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The impact of social networks and APOE ɛ4 on dementia among older adults: Tests of possible interactions

Conference contribution
Authors Jing Wu
Caroline Hasselgren
Björn Halleröd
Published in 13th Conference of the European Sociological Association (ESA): (Un)Making Europe: Capitalism, Solidarities, Subjectivities, 29th August - 1st September 2017, Athens, Greece
Publication year 2017
Published at Department of Sociology and Work Science
Language en
Links esa13thconference.eu/
Keywords Social networks; APOE ε4; Dementia; Gender; Longitudinal study; Sweden
Subject categories Sociology, Gerontology, specializing in Medical and Health Sciences, Public Health, Global Health, Social Medicine and Epidemiology

Abstract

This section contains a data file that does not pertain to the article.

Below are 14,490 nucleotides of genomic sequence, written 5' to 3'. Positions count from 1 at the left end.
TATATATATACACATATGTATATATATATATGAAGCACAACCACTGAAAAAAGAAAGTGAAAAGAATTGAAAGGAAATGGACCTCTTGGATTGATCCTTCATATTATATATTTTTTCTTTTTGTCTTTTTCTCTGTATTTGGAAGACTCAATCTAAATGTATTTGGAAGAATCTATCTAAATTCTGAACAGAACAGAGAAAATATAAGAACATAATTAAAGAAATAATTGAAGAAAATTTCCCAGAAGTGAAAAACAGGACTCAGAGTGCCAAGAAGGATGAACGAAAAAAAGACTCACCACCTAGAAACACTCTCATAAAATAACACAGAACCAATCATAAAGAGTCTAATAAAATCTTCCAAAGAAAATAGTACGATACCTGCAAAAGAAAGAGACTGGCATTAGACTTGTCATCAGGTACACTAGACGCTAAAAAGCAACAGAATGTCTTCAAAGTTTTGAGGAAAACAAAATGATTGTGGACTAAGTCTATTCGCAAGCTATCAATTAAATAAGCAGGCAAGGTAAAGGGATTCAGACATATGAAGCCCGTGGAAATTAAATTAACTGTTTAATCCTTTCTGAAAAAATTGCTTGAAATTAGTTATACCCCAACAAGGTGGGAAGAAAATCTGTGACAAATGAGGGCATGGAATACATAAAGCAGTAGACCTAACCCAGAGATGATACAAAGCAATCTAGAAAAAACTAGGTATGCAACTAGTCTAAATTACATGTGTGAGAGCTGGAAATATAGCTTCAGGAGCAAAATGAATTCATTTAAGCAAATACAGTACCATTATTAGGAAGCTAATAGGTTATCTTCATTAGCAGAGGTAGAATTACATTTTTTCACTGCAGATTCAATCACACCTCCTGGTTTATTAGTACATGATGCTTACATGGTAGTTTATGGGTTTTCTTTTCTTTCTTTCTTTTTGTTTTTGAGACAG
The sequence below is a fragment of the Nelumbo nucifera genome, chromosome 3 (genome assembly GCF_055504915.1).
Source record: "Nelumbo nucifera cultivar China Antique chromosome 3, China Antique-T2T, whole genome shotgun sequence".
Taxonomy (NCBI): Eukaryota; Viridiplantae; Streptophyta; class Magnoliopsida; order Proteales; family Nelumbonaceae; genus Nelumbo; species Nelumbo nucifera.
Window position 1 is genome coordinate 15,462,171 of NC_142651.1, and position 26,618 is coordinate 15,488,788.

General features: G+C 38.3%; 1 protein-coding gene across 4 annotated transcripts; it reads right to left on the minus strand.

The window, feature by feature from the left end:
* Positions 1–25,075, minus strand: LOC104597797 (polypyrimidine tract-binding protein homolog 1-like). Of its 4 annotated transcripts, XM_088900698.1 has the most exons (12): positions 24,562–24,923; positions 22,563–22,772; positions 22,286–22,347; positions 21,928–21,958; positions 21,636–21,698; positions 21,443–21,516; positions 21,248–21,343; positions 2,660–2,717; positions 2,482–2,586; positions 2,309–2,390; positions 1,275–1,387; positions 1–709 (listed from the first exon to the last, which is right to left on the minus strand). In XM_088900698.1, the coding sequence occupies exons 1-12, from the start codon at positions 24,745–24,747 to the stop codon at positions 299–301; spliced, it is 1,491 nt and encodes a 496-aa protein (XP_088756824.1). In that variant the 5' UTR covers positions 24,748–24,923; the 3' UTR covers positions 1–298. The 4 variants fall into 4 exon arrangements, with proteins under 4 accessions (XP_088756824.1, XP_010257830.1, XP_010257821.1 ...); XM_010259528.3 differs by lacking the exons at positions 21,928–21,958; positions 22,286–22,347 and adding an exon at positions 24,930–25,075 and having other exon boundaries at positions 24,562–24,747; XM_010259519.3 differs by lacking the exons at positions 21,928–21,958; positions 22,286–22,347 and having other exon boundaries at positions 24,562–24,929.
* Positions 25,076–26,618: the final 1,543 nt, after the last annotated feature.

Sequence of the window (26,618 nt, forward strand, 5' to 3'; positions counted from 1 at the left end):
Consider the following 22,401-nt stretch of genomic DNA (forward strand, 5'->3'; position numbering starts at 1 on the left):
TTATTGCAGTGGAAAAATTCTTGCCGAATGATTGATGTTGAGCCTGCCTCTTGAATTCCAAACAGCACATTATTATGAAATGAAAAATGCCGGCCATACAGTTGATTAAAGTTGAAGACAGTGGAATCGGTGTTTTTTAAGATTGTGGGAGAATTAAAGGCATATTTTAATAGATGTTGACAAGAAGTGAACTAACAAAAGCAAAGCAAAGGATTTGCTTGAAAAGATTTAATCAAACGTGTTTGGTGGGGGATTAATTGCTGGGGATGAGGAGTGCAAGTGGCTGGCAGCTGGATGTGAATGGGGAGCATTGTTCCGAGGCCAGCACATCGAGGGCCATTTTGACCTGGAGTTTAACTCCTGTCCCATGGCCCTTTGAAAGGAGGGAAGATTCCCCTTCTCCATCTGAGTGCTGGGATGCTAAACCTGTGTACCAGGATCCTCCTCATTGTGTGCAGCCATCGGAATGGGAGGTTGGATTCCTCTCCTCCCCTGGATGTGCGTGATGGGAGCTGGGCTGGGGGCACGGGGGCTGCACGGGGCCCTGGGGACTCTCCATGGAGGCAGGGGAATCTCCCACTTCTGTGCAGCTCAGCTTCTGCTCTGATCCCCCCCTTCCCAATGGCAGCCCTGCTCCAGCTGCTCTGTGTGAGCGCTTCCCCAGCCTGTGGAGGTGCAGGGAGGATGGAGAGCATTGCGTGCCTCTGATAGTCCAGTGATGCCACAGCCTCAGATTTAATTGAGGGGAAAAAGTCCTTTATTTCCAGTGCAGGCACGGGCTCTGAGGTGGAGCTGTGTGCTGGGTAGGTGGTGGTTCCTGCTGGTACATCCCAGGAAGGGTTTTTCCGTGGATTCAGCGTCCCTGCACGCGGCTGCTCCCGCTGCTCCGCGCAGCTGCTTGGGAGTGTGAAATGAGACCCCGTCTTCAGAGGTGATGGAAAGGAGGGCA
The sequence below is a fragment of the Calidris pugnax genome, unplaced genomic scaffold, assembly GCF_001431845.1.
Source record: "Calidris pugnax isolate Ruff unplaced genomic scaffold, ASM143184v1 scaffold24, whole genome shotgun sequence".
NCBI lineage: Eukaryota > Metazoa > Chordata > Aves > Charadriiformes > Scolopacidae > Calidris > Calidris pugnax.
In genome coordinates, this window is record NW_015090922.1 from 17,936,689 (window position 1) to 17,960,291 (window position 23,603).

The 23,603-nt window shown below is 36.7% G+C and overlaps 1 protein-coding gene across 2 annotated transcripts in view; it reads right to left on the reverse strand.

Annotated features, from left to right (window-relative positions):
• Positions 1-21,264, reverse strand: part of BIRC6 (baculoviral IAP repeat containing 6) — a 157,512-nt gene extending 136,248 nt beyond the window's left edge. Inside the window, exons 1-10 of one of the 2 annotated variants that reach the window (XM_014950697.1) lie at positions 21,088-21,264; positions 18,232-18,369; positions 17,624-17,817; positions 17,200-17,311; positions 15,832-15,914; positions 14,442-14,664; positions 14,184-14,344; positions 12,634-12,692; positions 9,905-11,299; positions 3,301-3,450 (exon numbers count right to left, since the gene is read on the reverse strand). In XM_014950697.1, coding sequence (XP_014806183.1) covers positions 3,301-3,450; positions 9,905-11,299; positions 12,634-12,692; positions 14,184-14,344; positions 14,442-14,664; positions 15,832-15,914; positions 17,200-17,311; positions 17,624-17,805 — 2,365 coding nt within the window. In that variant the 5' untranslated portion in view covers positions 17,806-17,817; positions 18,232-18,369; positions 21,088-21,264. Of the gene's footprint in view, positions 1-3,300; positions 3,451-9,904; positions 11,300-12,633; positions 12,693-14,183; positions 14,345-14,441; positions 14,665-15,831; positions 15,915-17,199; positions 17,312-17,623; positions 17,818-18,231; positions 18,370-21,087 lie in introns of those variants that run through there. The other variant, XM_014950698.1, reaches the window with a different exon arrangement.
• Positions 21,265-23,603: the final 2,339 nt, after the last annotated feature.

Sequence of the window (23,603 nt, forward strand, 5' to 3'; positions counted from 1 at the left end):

Background: Emerging evidence suggests that social networks may protect against the development of dementia among older adults. In this study, we analysed the association between social networks, the apolipoprotein E (APOE) ε4 allele, and dementia. We also investigated whether there were gender-specific patterns in this respect. Methods: The analyses used population-based longitudinal data from Gothenburg, Sweden: the H70 Birth Cohort Study and the Prospective Population Study on Women (PPSW). A total of 580 individuals born in 1930 underwent semi-structured neuropsychiatric examinations in 2000–2001. Follow-up examinations were carried out in 2005–2006 and 2009–2010. The timing of dementia onset was analysed using Cox proportional hazards regression. Results: The presence of the APOE ε4 allele affected the risk of developing dementia in both genders, though this did not reach statistical significance among men due to smaller sample size. Among women, distant social networks had a protective effect on dementia, while among men the significant associations between close social networks and dementia did not remain after controlling for covariates. Significant interactions between social networks and the APOE ε4 allele were not found. Conclusions: Strong social networks do not seem to moderate the increased risk of dementia implied by the APOE ε4 allele. Nevertheless, our results underline the importance of a strong social network in postponing dementia onset, and indicate that its impact varies between men and women.

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